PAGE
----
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Tiny Voices Talk is published

I'm sure some of you have seen my excited posts over the past few days announcing that the Tiny Voices Talk book is finally here - yes, it is out! I couldn't be happier. Others of you may have been living under a rock and not been aware that there was a Tiny Voices Talk book, so I thought that I would tell you a little bit about it.

Tiny Voices Talk: Education, engagement and empowerment is a book full of tips, insights and practical approaches pooled from little-known educators with big ideas and all geared towards making a difference for your pupils in your setting.

When tiny voices talk, three amazing things happen: they share surprising ideas and insights; they realise they are not so tiny; and they empower other tiny voices to talk too.

The book is similar to the podcast, in that I have compiled what I think is a great resource full of top tips and actionable advice from a range of tiny voices across the educational spectrum. The assembled voices speak on a broad range of topics relating to education and learner development – from mentoring, metacognitive skills and period education, to trauma-informed practice, nurturing curious learners and finding flow in the classroom.

Above all though, this book urges you - the reader - to find your voice and use it and to support others in using theirs. There are big people with big voices (and big egos) in education, yet they are the minority. The majority consists of great people just getting on with doing great things – more often than not with people, not data, at the heart of their practice. My hope is that this book inspires these people to find and use their voice; and when tiny voices talk to tiny voices, everyone wins.

In Tiny Voices Talk, I outline contributors’ ideas concerning the ins and outs of teaching, inclusion, and professional and personal development, sharing their insightful stories from the world of education. The book reinforces the message that if teachers/ educators are empowered to use their voices, then they are more likely to empower young people to use theirs too. I hope that you will find that the book offers a practical guide for situations that educators may face/be facing throughout their careers, and how they can be navigated within the realities of their day-to-day jobs in a variety of settings.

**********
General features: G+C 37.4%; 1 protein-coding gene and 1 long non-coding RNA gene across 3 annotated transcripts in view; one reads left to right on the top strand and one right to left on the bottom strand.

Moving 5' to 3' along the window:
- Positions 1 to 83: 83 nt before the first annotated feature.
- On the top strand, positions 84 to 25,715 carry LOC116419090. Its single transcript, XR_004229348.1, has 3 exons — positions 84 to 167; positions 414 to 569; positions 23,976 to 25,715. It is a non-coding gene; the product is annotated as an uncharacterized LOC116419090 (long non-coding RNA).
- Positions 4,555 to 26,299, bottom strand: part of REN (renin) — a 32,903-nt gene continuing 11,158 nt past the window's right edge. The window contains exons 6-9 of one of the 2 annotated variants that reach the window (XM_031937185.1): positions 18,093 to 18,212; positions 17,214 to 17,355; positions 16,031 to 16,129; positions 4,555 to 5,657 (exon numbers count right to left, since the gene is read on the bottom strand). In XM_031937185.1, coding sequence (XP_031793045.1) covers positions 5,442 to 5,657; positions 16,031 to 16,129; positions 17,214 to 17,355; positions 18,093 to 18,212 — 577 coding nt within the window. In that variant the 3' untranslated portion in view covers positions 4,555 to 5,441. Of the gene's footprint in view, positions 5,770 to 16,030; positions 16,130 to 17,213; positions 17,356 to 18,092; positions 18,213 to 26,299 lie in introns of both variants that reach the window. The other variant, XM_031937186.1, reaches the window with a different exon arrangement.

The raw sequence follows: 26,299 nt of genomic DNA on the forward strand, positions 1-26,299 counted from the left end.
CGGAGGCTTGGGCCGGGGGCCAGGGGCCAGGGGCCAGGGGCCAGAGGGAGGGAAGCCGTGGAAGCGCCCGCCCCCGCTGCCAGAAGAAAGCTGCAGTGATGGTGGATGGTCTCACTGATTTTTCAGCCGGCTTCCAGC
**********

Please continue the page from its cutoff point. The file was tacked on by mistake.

When I wrote this book, I had in mind the ECT who needs to know so much about the many different areas of education, but I also had in mind professional development. This book arms school leaders with a perfect resource to lead CPD within their setting. Just using Part III: Tiny Voices Talk About Inclusion, would develop staff's understanding of SEND, trauma-informed education, LGBTQIA+, race, disability, forces families and well-being.

Prior to publication, we sent the book out for review and I was overwhelmed with the positive feedback. My hope when writing it was that this would be a book that people would go back to again and again and I was over the moon when I read this -

If you want to order a copy of the book then go to and just for reading this post you can have 25% off with the code ITL25.

When you have read the book could you please do me three favours?

  1. Would you use your voice and share your review of it on Amazon

  2. Would you use your voice by mentioning it on social media ? Make sure you tag me in so that I know that you have raised your voice.

  3. Make sure you use the pages at the back of the book to think of ways you can use your voice - your voice matters.

I'll finish soon I promise but I know that many of you love a good podcast and this week two podcast episodes have been released which are all about 'Tiny Voices Talk'. In the first one, I am interviewed by Phil Naylor and in the second I chat to Ian Gilbert who is the editor of the book. Make sure you tune in.

Finally, I want to say thank you to the amazing contributors. You are all wonderful and I know that your powerful contributions will educate, engage and empower others - thank you.

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